Indian Olympic Association (IOA) secretary-general Randhir Singh on Thursday hit back after a personal attack on him earlier by the Sports Ministry. With the tussle between the IOA and the government showing no signs of abating, Singh, also an International Olympic Committee (IOC), had been accused of “vested interests”.
Explaining that he had no need to consult the government before speaking to the IOC, Singh said it was his responsibility to keep the parent body informed.
“As a member, I am not bound to consult the government on issues relating to the IOC.” Singh quoted a clause from the Olympic Charter, which states that, “It is the obligation of an IOC member to inform the President, without delay, of all events liable to hinder the application of the Olympic Charter or to otherwise adversely affect the Olympic Movement in his country or in the organisation of the Olympic Movement in which he serves.”
He said the Ministry, too, had issued the new guidelines without consulting anyone.
“It (the Ministry) could have consulted an IOC member in India or any other sports official. It shows a total misunderstanding of the Olympic Charter on their part,” he said.
Singh handed out a letter from the IOC to reporters. Clarifying the IOC’s position, it states that, “The public authorities must respect the autonomy of the organisations of the Olympic and sports movements, and must in no way intervene in or interfere with the internal affairs of these organisations.” It also explains that law or an external body cannot decide the specific issues of the number of terms of office-bearers and the age limit for members of any National Olympics Committee (NOC) or National Sports Federations (NSFs).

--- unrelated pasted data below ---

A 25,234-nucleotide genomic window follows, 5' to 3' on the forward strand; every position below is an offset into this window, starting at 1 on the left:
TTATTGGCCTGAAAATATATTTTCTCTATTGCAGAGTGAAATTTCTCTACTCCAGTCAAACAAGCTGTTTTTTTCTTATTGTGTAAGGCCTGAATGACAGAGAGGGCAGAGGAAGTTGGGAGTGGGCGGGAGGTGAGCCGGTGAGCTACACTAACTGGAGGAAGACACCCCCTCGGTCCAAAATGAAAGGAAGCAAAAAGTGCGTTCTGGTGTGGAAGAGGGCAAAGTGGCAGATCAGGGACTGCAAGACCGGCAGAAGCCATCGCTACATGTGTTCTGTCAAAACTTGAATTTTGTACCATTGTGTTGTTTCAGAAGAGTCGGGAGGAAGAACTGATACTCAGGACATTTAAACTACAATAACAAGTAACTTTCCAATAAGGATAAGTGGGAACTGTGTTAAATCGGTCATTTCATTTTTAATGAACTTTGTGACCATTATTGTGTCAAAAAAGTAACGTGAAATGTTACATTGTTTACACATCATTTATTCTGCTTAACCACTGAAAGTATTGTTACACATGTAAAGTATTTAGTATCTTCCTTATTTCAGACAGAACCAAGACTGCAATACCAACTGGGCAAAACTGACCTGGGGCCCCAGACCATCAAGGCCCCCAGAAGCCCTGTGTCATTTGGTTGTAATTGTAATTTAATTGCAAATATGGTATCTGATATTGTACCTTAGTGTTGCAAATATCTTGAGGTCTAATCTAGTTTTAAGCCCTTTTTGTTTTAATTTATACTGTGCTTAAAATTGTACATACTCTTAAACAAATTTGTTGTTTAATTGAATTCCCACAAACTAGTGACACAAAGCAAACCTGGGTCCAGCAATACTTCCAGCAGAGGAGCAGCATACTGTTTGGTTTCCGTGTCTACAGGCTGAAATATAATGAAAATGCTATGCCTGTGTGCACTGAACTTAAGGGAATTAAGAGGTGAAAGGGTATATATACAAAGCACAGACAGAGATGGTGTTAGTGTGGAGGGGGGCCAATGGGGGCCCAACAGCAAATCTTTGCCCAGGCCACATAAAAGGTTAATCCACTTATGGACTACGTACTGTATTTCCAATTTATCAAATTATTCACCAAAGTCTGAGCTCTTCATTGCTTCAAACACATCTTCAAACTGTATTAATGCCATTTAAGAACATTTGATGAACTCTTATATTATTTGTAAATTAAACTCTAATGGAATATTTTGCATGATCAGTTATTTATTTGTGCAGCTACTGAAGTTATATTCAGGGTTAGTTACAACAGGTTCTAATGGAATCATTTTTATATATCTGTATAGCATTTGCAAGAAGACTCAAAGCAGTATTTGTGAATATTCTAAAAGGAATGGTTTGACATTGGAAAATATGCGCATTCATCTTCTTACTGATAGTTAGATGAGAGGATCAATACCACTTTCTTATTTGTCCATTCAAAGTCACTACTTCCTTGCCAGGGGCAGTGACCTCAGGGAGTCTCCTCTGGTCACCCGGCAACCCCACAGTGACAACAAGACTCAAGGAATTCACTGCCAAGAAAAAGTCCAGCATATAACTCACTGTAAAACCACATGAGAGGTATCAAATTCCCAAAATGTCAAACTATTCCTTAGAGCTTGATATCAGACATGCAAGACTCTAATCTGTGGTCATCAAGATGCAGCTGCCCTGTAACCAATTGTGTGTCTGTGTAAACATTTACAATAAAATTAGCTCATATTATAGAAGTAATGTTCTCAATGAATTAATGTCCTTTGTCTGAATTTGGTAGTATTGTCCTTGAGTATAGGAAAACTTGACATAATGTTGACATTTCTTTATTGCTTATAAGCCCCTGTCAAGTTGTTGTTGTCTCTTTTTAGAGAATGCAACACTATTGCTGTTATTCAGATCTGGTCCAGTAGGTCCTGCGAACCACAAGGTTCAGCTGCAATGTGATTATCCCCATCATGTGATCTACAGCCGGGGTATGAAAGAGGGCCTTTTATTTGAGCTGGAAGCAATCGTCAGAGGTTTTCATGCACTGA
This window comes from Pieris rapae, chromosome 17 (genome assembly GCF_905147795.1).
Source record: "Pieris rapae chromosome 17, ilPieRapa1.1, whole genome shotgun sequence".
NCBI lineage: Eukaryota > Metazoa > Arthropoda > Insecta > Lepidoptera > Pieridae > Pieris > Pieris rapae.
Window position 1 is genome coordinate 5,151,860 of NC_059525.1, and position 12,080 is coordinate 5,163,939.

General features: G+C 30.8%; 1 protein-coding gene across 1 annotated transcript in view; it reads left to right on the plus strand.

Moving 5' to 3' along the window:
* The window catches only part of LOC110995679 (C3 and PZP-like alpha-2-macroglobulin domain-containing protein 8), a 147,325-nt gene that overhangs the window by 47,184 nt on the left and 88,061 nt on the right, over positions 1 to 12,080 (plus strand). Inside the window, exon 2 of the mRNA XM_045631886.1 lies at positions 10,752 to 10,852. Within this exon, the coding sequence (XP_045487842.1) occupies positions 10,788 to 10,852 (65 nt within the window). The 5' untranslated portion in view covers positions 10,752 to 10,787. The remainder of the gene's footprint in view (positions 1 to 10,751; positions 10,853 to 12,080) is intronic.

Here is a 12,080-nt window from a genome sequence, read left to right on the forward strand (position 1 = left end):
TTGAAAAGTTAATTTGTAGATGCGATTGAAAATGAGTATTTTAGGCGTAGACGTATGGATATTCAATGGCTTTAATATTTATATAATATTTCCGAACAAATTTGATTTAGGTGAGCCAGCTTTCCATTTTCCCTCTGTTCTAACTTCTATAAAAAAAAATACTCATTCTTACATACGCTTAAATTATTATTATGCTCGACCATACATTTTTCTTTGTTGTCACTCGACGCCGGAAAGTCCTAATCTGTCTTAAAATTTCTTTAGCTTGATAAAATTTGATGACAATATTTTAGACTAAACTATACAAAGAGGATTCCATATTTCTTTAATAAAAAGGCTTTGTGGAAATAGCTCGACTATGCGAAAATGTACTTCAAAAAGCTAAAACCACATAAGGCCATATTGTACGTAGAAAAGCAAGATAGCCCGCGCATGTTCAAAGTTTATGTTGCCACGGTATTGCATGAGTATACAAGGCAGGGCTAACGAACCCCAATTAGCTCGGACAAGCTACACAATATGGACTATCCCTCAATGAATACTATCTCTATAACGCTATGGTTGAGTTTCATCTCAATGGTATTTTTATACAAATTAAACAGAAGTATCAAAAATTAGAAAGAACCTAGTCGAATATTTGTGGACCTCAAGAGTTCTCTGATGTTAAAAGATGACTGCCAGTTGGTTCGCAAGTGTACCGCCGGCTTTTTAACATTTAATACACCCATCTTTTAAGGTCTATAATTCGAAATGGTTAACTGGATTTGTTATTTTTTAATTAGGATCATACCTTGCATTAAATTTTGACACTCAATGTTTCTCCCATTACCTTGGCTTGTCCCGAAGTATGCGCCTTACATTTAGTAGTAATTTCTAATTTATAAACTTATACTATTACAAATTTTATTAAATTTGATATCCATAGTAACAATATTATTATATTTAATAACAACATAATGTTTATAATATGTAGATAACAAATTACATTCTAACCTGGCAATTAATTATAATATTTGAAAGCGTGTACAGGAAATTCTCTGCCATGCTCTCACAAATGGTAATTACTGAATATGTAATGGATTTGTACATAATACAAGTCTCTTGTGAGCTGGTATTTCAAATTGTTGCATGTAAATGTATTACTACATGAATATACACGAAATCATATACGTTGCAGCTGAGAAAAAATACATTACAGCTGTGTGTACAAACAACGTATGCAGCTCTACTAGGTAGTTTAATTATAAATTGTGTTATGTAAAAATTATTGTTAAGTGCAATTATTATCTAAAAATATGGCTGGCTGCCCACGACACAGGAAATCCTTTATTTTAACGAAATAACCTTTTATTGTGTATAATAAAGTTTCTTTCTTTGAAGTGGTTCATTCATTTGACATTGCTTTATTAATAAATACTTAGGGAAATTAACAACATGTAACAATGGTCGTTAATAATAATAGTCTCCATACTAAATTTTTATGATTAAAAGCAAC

The Olympic Council of Asia (OCA) also came out in support for the man under fire. A letter written by Sheikh Ahmad Al-Fahad Al-Sabah, the OCA president, says that the term of the NOC office-bearers is the prerogative of the NOC and should be decided accordingly.
Calling it an “unfortunate development”, Singh said the poor timing of the regulation had surprised everyone. The government should be more concerned with unfinished venues ahead of the Games in October, having been criticised by the Commonwealth Games Federation’s Coordination Commission (CoCom) again. “Instead of worrying about the completion of the Nehru Stadium and the Talkatora Stadium, the government is trying to usurp the autonomy of the sports federations,” he added.